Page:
Can a Judge Be Impartial and Passionate in Domestic Violence Matters?

Vol. 53 No. 2

Marla N. Greenstein is Executive Director of the Alaska Commission on Judicial Conduct, a position she has held since 1989.  Ms. Greenstein served from 1996-97 as Chair of the ABA Judicial Division Lawyers Conference.  Ms. Greenstein also serves as Secretary of the Board of the Association of Judicial Disciplinary Counsel. She is a graduate of Loyola University of Chicago School of Law and holds an undergraduate degree in American Government and Philosophy from Georgetown University.

Confronting the complex issues in domestic violence, judges are often forced into challenging roles. The articles in this issue illustrate the passion and creativity that are necessary to sort through the many facets of these cases. We are reminded that often in these cases the victim recants or is extremely reluctant, children are often affected, and judges may handle all related proceedings. In addition, law enforcement and lawmakers may seek judicial input in improving their response to this all-too-common social issue. All these factors combine to create tensions between a judge’s traditional role and the new one that demands more active involvement by our judges.

Addressing crimes of domestic violence requires a level of patience and control that may be difficult given the passions of the parties and the issues. It is therefore not surprising that temperament issues arise in these court proceedings. Judges have been disciplined for improper comments such as

  • “You want to drop these charges now after what he’s accused of doing? Why would you want to subject your children to that, or yourself, to that type of person?”1
  • “I am going to nail [defendant’s] ass to the wall.”2
  • During a sentencing, referring to the victim as “an ‘idiot’” and negatively characterizing “her motivations.”3

While all the above judges stepped over a line, their improper responses illustrate the need for all judges confronting issues of domestic violence to balance their passion with the necessary impartiality that fairness demands. These same needs for balance arise when judges are asked to assist in addressing domestic violence outside the courtroom.

A review of recent advisory opinions shows how difficult and prevalent these challenges are.

Nevada had a law that authorized the state attorney general to organize a “multidisciplinary team” to review the death of a victim of domestic violence for various public policy purposes. A judge then asked whether a judge could serve as a member of that team. In a thorough opinion that looked at various earlier advisory opinions across the country addressing crime prevention committees, the answer was a clear “no.” Serving on a domestic violence death review team “would likely create an appearance of bias in favor of victims which would appear to a reasonable person to undermine the judge’s impartiality.”4

General educational efforts, however, may be viewed more favorably. In New York, a judge was allowed to work with other agencies and lawyers to organize and co-sponsor a Continuing Legal Education program “addressing various issues relating to family violence for lawyers and members of the courthouse staff.” Noting that the program would be open to anyone who wished to attend and the admonishment that judges should not participate in seminars that are “so one-sided as to create an appearance that the judge’s neutrality may be compromised,” the proposed CLE would address both victim and offender issues and would include a cross-section of groups involved in domestic violence issues.5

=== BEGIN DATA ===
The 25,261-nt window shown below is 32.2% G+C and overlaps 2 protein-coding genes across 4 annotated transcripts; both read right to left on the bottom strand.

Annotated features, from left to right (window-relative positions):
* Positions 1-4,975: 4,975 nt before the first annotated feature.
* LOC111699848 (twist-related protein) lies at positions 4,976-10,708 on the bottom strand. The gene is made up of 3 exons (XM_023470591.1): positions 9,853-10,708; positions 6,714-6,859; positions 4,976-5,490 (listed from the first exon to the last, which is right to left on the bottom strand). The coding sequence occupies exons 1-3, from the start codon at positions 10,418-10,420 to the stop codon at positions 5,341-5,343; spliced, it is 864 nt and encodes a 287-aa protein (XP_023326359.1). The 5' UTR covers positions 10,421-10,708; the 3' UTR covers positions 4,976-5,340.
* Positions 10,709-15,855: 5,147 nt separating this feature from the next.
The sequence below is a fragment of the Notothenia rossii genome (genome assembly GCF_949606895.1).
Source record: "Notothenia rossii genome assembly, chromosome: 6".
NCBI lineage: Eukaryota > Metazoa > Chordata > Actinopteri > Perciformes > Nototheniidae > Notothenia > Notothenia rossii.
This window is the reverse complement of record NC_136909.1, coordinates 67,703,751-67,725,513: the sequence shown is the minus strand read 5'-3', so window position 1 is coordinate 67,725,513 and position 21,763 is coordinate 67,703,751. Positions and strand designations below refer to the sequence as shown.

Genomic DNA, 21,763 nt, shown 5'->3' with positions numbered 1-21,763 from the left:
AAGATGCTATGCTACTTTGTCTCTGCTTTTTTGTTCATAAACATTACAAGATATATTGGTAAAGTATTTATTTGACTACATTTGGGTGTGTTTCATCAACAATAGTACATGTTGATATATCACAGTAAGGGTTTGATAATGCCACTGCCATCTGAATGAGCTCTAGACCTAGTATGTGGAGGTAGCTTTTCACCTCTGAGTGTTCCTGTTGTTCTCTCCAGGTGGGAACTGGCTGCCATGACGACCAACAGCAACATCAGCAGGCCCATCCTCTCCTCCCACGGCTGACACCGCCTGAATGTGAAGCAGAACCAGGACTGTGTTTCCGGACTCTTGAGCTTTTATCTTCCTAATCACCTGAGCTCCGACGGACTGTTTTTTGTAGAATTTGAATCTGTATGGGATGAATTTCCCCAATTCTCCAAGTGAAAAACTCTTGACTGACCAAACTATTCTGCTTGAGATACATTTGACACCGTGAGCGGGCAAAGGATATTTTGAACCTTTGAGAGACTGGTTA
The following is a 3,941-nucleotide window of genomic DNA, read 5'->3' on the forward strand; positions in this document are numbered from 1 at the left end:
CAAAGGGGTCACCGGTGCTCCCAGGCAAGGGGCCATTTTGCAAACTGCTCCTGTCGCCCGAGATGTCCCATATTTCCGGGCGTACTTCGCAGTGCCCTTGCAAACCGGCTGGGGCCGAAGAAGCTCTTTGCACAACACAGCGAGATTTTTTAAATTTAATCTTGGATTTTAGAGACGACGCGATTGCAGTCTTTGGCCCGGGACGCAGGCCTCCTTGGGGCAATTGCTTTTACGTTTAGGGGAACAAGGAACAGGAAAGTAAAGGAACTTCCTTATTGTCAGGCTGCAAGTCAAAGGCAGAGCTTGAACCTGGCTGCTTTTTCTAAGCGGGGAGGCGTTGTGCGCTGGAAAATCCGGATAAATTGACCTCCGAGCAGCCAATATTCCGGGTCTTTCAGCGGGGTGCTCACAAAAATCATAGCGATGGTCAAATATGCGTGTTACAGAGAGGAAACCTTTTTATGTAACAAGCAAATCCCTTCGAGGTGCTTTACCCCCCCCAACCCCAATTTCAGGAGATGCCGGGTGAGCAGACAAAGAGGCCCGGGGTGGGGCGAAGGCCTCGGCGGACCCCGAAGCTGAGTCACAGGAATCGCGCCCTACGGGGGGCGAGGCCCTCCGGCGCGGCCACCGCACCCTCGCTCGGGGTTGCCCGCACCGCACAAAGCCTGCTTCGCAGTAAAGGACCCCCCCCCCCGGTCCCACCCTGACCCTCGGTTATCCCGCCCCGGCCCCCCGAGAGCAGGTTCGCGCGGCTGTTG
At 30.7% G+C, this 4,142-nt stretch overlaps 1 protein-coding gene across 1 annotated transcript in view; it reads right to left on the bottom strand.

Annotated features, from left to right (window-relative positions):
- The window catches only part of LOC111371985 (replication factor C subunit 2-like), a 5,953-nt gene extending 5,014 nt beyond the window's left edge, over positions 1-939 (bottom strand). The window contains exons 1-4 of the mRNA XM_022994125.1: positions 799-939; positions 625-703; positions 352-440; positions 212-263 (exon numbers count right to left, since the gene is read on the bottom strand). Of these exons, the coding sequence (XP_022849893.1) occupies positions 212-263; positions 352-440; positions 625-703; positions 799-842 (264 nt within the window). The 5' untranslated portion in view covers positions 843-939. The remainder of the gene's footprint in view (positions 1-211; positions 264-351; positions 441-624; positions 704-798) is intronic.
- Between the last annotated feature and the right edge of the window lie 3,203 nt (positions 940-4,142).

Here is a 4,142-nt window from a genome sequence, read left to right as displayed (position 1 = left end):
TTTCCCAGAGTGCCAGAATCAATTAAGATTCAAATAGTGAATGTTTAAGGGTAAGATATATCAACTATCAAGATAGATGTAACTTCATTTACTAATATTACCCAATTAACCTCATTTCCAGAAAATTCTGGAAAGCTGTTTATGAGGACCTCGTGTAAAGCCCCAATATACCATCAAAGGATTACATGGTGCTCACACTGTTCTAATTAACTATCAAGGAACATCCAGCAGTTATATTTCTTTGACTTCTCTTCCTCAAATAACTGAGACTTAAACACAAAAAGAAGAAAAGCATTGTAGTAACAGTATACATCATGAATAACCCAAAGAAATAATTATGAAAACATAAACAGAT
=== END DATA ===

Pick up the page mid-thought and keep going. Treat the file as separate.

Appearances of partiality can be created by well-intentioned groups seeking to honor the good work of judges. In another New York opinion, a judge was clearly advised that the judge may not accept an award from a “violence intervention program” and may not appear at a “candlelight vigil for those affected by domestic violence.” Noting several similar prior advisory opinions, the committee acknowledged the laudable work of the program but also acknowledged the compromised appearance of impartiality that the award would create. Appearing at the vigil and accepting the award would suggest that the judge “is sympathetic to the plight of victims—when a judge is required to apply—and appear to apply—the law in a completely neutral fashion.”6 A Connecticut opinion citing this New York opinion came to the same conclusion in 2012.7 So, too, Florida concluded that a judge should not attend a “walk-a-thon” for domestic violence victims even if the judge does not participate as a walker.8

To summarize, a judge who hears domestic violence matters must maintain engaged compassion while at the same time ensuring respect and impartiality for all participants. The demands of impartiality are equally important outside the courtroom. While judges should educate and be educated, judges cannot be advocates for anything but a responsive and just court.

Endnotes

1. Determination, In re David A. Prince (N.Y. Comm’n on Judicial Conduct Dec. 18, 2013).

2. In re Reese F. Melville (Nev. Comm’n on Judicial Discipline Apr. 17, 2012).

3. Disposition of Complaint 13-178, Judge Steven Conn (Ariz. Comm’n on Judicial Conduct Dec. 11, 2013).

4. Advisory Op. JE11-007 (Nev. Standing Comm. on Judicial Ethics & Election Practices July 22, 2011).

5. N.Y. Op. 10-166 (Advisory Comm. on Judicial Ethics Oct. 7, 2011).

6. N.Y. Op. 10-59 (Advisory Comm. on Judicial Ethics Apr. 22, 2010.)

7. Conn. Op. 2012-29 (Comm. on Judicial Ethics Oct. 3, 2012).

8. Fla. Op. 2013-18 (Ethics Advisory Comm. Oct. 16, 2013).

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